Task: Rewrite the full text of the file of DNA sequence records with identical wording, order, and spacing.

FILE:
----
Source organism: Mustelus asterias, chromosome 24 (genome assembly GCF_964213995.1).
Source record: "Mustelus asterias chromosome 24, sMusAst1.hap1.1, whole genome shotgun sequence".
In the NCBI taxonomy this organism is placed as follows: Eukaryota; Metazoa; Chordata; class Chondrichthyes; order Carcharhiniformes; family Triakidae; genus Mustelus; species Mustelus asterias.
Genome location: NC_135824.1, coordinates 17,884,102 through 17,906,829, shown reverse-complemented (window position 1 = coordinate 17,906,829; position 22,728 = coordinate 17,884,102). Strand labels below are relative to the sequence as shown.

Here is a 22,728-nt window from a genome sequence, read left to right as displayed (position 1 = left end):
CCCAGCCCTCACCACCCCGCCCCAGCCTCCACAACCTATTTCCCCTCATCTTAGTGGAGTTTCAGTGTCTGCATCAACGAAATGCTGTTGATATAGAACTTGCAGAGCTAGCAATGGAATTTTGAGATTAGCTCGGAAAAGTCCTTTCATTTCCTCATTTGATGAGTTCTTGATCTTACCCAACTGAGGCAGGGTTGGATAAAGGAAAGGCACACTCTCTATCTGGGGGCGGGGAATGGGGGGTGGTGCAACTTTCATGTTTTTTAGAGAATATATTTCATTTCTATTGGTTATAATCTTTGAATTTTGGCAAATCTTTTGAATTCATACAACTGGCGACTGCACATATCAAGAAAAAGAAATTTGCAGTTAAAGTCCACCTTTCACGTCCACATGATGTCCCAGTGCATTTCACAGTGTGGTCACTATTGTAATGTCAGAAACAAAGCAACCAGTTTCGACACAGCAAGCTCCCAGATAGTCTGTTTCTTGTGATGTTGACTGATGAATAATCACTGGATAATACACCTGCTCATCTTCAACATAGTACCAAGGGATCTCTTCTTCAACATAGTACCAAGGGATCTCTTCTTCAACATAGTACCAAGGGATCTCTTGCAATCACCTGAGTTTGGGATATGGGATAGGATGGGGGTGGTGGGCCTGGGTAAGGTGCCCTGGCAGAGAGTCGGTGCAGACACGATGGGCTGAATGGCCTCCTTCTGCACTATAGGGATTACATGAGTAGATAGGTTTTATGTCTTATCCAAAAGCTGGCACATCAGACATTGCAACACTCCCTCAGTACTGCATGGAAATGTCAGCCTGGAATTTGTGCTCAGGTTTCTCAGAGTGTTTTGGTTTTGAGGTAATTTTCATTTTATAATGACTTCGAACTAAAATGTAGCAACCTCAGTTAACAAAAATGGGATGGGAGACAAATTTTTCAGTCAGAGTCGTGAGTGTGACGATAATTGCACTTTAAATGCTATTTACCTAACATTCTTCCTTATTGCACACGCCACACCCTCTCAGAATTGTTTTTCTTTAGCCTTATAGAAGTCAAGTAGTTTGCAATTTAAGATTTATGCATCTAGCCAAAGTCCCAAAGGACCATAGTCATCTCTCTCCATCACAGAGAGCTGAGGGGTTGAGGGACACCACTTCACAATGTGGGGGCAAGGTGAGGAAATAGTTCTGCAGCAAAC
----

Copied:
Source organism: Mustelus asterias, chromosome 24 (genome assembly GCF_964213995.1).
Source record: "Mustelus asterias chromosome 24, sMusAst1.hap1.1, whole genome shotgun sequence".
In the NCBI taxonomy this organism is placed as follows: Eukaryota; Metazoa; Chordata; class Chondrichthyes; order Carcharhiniformes; family Triakidae; genus Mustelus; species Mustelus asterias.
Genome location: NC_135824.1, coordinates 17,884,102 through 17,906,829, shown reverse-complemented (window position 1 = coordinate 17,906,829; position 22,728 = coordinate 17,884,102). Strand labels below are relative to the sequence as shown.

Here is a 22,728-nt window from a genome sequence, read left to right as displayed (position 1 = left end):
CCCAGCCCTCACCACCCCGCCCCAGCCTCCACAACCTATTTCCCCTCATCTTAGTGGAGTTTCAGTGTCTGCATCAACGAAATGCTGTTGATATAGAACTTGCAGAGCTAGCAATGGAATTTTGAGATTAGCTCGGAAAAGTCCTTTCATTTCCTCATTTGATGAGTTCTTGATCTTACCCAACTGAGGCAGGGTTGGATAAAGGAAAGGCACACTCTCTATCTGGGGGCGGGGAATGGGGGGTGGTGCAACTTTCATGTTTTTTAGAGAATATATTTCATTTCTATTGGTTATAATCTTTGAATTTTGGCAAATCTTTTGAATTCATACAACTGGCGACTGCACATATCAAGAAAAAGAAATTTGCAGTTAAAGTCCACCTTTCACGTCCACATGATGTCCCAGTGCATTTCACAGTGTGGTCACTATTGTAATGTCAGAAACAAAGCAACCAGTTTCGACACAGCAAGCTCCCAGATAGTCTGTTTCTTGTGATGTTGACTGATGAATAATCACTGGATAATACACCTGCTCATCTTCAACATAGTACCAAGGGATCTCTTCTTCAACATAGTACCAAGGGATCTCTTCTTCAACATAGTACCAAGGGATCTCTTGCAATCACCTGAGTTTGGGATATGGGATAGGATGGGGGTGGTGGGCCTGGGTAAGGTGCCCTGGCAGAGAGTCGGTGCAGACACGATGGGCTGAATGGCCTCCTTCTGCACTATAGGGATTACATGAGTAGATAGGTTTTATGTCTTATCCAAAAGCTGGCACATCAGACATTGCAACACTCCCTCAGTACTGCATGGAAATGTCAGCCTGGAATTTGTGCTCAGGTTTCTCAGAGTGTTTTGGTTTTGAGGTAATTTTCATTTTATAATGACTTCGAACTAAAATGTAGCAACCTCAGTTAACAAAAATGGGATGGGAGACAAATTTTTCAGTCAGAGTCGTGAGTGTGACGATAATTGCACTTTAAATGCTATTTACCTAACATTCTTCCTTATTGCACACGCCACACCCTCTCAGAATTGTTTTTCTTTAGCCTTATAGAAGTCAAGTAGTTTGCAATTTAAGATTTATGCATCTAGCCAAAGTCCCAAAGGACCATAGTCATCTCTCTCCATCACAGAGAGCTGAGGGGTTGAGGGACACCACTTCACAATGTGGGGGCAAGGTGAGGAAATAGTTCTGCAGCAAAC